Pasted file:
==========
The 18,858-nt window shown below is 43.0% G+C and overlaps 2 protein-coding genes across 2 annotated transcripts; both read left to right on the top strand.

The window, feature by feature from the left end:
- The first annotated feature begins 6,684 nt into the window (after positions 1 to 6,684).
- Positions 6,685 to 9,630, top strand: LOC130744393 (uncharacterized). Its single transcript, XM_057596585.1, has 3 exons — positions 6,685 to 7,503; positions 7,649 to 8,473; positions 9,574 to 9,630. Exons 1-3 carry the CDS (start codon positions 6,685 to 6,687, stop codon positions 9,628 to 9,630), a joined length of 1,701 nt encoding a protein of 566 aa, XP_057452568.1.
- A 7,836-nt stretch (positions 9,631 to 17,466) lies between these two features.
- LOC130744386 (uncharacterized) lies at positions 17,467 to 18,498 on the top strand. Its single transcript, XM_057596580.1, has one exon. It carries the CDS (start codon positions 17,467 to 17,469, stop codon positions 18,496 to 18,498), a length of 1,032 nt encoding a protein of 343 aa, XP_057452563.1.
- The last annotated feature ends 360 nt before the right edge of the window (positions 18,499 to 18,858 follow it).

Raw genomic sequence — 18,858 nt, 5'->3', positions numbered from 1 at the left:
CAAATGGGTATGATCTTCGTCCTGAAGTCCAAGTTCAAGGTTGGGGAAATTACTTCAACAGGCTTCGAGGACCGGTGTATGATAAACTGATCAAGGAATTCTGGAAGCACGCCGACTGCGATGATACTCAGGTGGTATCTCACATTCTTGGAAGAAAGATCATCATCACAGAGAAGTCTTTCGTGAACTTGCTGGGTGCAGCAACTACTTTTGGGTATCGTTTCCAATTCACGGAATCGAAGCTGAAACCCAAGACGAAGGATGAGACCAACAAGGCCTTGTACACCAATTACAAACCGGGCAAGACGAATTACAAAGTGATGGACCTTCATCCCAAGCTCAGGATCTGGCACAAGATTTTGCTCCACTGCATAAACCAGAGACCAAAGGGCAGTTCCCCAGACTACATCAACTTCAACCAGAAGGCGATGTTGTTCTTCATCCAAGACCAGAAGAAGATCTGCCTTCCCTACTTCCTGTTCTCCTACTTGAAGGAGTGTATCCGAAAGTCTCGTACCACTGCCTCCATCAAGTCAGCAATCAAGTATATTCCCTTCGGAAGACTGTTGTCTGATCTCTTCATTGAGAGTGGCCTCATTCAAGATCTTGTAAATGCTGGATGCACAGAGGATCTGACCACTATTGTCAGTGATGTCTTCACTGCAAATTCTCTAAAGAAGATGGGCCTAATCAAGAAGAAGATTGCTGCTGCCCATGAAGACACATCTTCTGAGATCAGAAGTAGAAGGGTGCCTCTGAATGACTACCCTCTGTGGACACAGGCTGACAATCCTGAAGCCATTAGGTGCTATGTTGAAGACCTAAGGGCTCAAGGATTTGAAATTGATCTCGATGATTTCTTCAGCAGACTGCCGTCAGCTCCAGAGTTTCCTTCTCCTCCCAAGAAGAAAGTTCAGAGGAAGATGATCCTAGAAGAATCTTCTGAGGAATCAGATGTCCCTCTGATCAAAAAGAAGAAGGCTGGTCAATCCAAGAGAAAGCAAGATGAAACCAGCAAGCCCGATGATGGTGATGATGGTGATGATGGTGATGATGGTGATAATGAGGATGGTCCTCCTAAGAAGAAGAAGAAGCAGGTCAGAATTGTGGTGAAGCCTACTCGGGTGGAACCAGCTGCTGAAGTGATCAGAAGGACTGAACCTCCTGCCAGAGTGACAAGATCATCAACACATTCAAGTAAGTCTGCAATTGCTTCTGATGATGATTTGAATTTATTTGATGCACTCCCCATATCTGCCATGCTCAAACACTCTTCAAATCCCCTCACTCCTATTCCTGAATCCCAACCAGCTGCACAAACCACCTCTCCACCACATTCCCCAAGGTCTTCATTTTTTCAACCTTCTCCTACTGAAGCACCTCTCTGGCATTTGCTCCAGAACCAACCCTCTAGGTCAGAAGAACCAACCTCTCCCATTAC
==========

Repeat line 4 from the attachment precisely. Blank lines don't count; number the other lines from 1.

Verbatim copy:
- Positions 6,685 to 9,630, top strand: LOC130744393 (uncharacterized). Its single transcript, XM_057596585.1, has 3 exons — positions 6,685 to 7,503; positions 7,649 to 8,473; positions 9,574 to 9,630. Exons 1-3 carry the CDS (start codon positions 6,685 to 6,687, stop codon positions 9,628 to 9,630), a joined length of 1,701 nt encoding a protein of 566 aa, XP_057452568.1.